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You searched for G-S-M. Zacharkiw: Wine with salads? Just be careful what you choose to drink. I received an email from a reader regarding drinking wine with salads. The crux of the question was whether the vinegar used in the dressing is detrimental to wine. The answer is: sometimes. Many people in the industry won’t serve vinegar at a wine tasting. In fact, when I stayed in Provence with a winemaker, there wasn’t even a bottle of the stuff in her house. When I asked what she uses for salads, her response was “just olive oil.” While I have nothing against olive oil, her salad lacked that familiar zip one gets from a classic vinaigrette. So if you drink a wine alongside too much vinegar, it can make a perfectly good wine taste sour. But I think this is going way too far. What’s most important is you choose the right wine. One of the cardinal rules for sommeliers in food and wine pairing is you want more acidity in your glass than on your plate.

Fortunately, you have a whole host of choices when it comes to finding a wine to fit with your salads. Burgundy wine. Geography and climate[edit] Further south is the Côte Chalonnaise, where again a mix of mostly red and white wines are produced, although the appellations found here such as Mercurey, Rully and Givry are less well-known than their counterparts in the Côte d'Or. Below the Côte Chalonnaise is the Mâconnais region, known for producing large quantities of easy-drinking and more affordable white wine. Further south again is the Beaujolais region, famous for fruity red wines made from Gamay grapes. History[edit] Harvest time in the Chablis Premier Cru of Fourchaume Archaeological evidence establishes viticulture in Burgundy as early as the second century AD, although the Celts may have been growing vines in the region previous to the Roman conquest of Gaul in 51 BC.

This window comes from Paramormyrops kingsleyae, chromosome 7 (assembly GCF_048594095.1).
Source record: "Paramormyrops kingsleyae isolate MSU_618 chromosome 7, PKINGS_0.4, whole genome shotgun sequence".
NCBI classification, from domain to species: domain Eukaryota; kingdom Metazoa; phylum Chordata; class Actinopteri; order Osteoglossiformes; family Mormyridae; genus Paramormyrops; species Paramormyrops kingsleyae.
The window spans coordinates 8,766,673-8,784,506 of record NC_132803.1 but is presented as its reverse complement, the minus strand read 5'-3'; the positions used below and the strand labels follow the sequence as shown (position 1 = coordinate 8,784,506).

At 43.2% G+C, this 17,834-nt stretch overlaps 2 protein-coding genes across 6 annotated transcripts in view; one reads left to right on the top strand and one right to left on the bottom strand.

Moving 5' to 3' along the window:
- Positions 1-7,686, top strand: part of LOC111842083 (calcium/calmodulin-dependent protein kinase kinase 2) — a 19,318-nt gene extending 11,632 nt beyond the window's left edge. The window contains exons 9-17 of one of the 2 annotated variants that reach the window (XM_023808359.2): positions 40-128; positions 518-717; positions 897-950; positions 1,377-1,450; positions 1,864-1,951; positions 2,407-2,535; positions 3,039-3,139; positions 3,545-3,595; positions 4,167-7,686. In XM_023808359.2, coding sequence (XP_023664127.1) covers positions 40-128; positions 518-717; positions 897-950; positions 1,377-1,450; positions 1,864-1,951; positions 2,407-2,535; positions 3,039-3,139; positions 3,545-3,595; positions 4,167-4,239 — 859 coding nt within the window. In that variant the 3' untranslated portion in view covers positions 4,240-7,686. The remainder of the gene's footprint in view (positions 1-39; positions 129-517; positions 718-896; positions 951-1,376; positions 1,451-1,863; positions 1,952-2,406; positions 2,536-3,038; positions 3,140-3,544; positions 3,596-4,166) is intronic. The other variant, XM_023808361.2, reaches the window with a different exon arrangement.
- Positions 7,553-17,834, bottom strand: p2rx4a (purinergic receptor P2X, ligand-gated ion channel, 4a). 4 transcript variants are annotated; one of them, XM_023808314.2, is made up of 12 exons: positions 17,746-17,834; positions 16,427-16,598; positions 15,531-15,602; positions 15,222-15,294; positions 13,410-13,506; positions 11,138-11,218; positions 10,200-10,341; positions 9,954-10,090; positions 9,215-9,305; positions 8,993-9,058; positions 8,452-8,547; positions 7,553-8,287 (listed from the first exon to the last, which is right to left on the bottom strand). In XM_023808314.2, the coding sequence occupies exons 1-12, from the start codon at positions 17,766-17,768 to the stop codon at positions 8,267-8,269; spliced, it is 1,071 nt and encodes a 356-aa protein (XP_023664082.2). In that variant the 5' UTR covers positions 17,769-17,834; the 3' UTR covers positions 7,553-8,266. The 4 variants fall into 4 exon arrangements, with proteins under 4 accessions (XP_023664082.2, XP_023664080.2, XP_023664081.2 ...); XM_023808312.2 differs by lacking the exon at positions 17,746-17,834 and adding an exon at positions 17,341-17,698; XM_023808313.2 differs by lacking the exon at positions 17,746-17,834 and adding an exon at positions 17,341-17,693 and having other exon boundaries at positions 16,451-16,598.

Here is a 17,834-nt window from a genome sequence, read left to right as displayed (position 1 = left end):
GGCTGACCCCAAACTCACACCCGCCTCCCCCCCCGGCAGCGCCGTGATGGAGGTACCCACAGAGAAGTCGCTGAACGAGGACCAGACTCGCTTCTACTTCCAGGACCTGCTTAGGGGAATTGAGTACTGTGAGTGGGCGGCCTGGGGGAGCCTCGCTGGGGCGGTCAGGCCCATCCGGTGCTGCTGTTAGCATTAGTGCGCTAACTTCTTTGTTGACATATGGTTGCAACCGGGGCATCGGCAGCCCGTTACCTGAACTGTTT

Vineyard in Côte de Beaune The awareness of the difference of quality and style of Burgundy wines produced from different vineyards goes back to Medieval times, with certain climats being more highly rated than others. Production[edit] Beyond Italy: New world Nebbiolo - ask Decanter - Decanter. Fiona MacPherson, by email, asks: I really enjoyed Susan Hulme MW’s article on ‘Barolo alternatives’ (May 2019 issue), and look forward to sampling a few of these Nebbiolos. I notice, though, that these wines are all from northwest Italy. Surely there must be producers in other parts of the world who are growing Nebbiolo? Can you name any interesting ones to try? Stephen Brook, a Decanter contributing editor since 1996, replies: Burgundy-loving winemakers the world over yearn to make fine Pinot Noir, so it’s not surprising that Italy-besotted winemakers want to try their hand at the even trickier Nebbiolo.

High in tannin, acidity and alcohol, Nebbiolo is hard to get right in its native Italy, and can frustrate even the most skilled winemakers elsewhere. Nebbiolo has fared better in California, and Randall Grahm at Ca’ del Solo has made some impressive examples, as has Renwood in the Sierra Foothills and Palmina in Santa Barbara. See also: Australian wines from Italian grape varieties. 4 Good Red Wines For Beginners (Crowd Pleasers!) It’s no secret that interest in wine is growing. Maybe you like wine for the implied health benefits (i.e. keto friendly, antioxidants, etc). Or, perhaps you just love rosé! Whatever the reason, one issue many newcomers struggle with is consistently choosing wines they love. This is particularly true with red wines because, stylistically speaking, they’re very diverse. So, here are four good red wines that aim to please.

They are big on flavor and big on fruit. Zinfandel All the fruit, all the time. Fruit Flavors: Blackberry brambles, strawberry, peach preserves, cinnamon, and sweet tobacco. What You’ll Learn: How alcohol affects the taste. The best Zins out there are traditionally pretty high in alcohol (definitely look for those with 14% or more by volume). To taste the alcohol level in wine, take a sip and slowly breathe out after you swallow: it tingles the back of your throat. Petite Sirah A healthy dose of antioxidants. What You’ll Learn: What “black wines” really look like. Nero d’Avola. A Beginner’s Guide to Italian Wine.